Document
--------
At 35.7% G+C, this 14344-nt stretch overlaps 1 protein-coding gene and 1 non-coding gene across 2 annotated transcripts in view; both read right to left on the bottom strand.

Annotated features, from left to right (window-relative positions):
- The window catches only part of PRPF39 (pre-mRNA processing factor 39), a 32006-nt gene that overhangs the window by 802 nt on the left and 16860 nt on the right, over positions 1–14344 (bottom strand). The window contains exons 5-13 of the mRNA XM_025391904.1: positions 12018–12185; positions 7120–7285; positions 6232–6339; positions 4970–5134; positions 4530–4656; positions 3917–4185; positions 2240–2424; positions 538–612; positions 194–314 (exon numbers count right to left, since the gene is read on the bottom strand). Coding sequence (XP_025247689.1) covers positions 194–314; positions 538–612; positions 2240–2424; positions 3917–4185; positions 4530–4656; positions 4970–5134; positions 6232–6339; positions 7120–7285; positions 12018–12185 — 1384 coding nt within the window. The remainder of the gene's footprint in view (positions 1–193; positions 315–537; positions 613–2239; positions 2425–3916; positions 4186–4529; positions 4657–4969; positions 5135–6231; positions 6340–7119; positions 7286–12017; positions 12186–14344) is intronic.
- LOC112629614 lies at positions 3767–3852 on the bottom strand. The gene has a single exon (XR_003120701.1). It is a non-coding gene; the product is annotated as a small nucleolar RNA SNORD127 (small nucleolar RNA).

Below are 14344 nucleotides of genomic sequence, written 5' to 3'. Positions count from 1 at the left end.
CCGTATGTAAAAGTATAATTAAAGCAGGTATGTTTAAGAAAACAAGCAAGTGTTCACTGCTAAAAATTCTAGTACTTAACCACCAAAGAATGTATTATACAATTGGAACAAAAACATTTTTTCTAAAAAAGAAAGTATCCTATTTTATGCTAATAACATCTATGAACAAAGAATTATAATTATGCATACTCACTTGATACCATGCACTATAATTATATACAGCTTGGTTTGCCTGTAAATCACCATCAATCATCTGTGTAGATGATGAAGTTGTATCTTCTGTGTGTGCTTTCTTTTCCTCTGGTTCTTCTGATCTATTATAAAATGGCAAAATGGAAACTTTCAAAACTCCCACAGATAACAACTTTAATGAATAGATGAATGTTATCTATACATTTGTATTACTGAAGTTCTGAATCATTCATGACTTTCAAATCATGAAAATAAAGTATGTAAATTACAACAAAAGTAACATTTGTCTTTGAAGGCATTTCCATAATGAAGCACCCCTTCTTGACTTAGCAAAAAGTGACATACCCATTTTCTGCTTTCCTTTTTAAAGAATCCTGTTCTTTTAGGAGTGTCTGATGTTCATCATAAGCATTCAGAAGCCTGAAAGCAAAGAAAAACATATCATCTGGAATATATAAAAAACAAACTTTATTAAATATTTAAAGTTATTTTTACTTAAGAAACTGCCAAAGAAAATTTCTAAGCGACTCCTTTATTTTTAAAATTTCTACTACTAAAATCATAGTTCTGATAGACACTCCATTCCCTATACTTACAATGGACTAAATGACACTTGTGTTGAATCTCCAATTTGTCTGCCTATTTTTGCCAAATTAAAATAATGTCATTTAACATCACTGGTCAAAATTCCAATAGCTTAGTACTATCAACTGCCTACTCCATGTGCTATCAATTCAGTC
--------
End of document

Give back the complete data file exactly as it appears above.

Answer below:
At 35.7% G+C, this 14344-nt stretch overlaps 1 protein-coding gene and 1 non-coding gene across 2 annotated transcripts in view; both read right to left on the bottom strand.

Annotated features, from left to right (window-relative positions):
- The window catches only part of PRPF39 (pre-mRNA processing factor 39), a 32006-nt gene that overhangs the window by 802 nt on the left and 16860 nt on the right, over positions 1–14344 (bottom strand). The window contains exons 5-13 of the mRNA XM_025391904.1: positions 12018–12185; positions 7120–7285; positions 6232–6339; positions 4970–5134; positions 4530–4656; positions 3917–4185; positions 2240–2424; positions 538–612; positions 194–314 (exon numbers count right to left, since the gene is read on the bottom strand). Coding sequence (XP_025247689.1) covers positions 194–314; positions 538–612; positions 2240–2424; positions 3917–4185; positions 4530–4656; positions 4970–5134; positions 6232–6339; positions 7120–7285; positions 12018–12185 — 1384 coding nt within the window. The remainder of the gene's footprint in view (positions 1–193; positions 315–537; positions 613–2239; positions 2425–3916; positions 4186–4529; positions 4657–4969; positions 5135–6231; positions 6340–7119; positions 7286–12017; positions 12186–14344) is intronic.
- LOC112629614 lies at positions 3767–3852 on the bottom strand. The gene has a single exon (XR_003120701.1). It is a non-coding gene; the product is annotated as a small nucleolar RNA SNORD127 (small nucleolar RNA).

Below are 14344 nucleotides of genomic sequence, written 5' to 3'. Positions count from 1 at the left end.
CCGTATGTAAAAGTATAATTAAAGCAGGTATGTTTAAGAAAACAAGCAAGTGTTCACTGCTAAAAATTCTAGTACTTAACCACCAAAGAATGTATTATACAATTGGAACAAAAACATTTTTTCTAAAAAAGAAAGTATCCTATTTTATGCTAATAACATCTATGAACAAAGAATTATAATTATGCATACTCACTTGATACCATGCACTATAATTATATACAGCTTGGTTTGCCTGTAAATCACCATCAATCATCTGTGTAGATGATGAAGTTGTATCTTCTGTGTGTGCTTTCTTTTCCTCTGGTTCTTCTGATCTATTATAAAATGGCAAAATGGAAACTTTCAAAACTCCCACAGATAACAACTTTAATGAATAGATGAATGTTATCTATACATTTGTATTACTGAAGTTCTGAATCATTCATGACTTTCAAATCATGAAAATAAAGTATGTAAATTACAACAAAAGTAACATTTGTCTTTGAAGGCATTTCCATAATGAAGCACCCCTTCTTGACTTAGCAAAAAGTGACATACCCATTTTCTGCTTTCCTTTTTAAAGAATCCTGTTCTTTTAGGAGTGTCTGATGTTCATCATAAGCATTCAGAAGCCTGAAAGCAAAGAAAAACATATCATCTGGAATATATAAAAAACAAACTTTATTAAATATTTAAAGTTATTTTTACTTAAGAAACTGCCAAAGAAAATTTCTAAGCGACTCCTTTATTTTTAAAATTTCTACTACTAAAATCATAGTTCTGATAGACACTCCATTCCCTATACTTACAATGGACTAAATGACACTTGTGTTGAATCTCCAATTTGTCTGCCTATTTTTGCCAAATTAAAATAATGTCATTTAACATCACTGGTCAAAATTCCAATAGCTTAGTACTATCAACTGCCTACTCCATGTGCTATCAATTCAGTC